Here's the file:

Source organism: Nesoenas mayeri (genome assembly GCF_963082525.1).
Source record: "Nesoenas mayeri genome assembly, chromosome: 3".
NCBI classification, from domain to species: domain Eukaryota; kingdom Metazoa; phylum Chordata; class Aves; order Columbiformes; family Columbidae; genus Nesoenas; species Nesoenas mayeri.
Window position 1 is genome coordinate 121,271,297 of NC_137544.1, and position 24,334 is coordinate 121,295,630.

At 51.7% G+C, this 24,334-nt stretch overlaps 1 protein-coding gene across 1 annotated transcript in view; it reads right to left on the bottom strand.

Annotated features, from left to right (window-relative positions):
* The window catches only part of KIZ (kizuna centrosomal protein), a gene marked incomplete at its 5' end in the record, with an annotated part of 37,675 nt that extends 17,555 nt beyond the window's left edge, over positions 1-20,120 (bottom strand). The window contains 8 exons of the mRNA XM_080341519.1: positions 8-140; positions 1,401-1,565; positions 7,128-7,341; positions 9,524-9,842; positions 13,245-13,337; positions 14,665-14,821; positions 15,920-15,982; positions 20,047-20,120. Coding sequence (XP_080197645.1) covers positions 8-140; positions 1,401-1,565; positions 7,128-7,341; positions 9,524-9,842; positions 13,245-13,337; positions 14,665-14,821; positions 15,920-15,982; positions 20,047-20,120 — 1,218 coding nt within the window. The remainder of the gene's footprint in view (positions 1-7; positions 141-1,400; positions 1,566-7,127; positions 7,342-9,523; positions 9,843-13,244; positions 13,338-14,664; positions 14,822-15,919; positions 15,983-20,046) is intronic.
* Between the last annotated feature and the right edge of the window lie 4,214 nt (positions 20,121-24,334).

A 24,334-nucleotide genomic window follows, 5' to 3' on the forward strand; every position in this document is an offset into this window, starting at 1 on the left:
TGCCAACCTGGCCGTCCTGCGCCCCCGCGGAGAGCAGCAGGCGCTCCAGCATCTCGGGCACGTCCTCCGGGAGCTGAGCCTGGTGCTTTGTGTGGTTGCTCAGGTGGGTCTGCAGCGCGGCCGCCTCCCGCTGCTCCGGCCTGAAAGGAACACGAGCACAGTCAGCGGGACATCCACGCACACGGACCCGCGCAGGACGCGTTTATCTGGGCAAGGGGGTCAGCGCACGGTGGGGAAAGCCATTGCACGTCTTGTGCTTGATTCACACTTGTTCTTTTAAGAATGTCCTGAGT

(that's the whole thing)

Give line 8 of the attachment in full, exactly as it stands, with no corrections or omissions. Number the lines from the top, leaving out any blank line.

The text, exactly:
* Between the last annotated feature and the right edge of the window lie 4,214 nt (positions 20,121-24,334).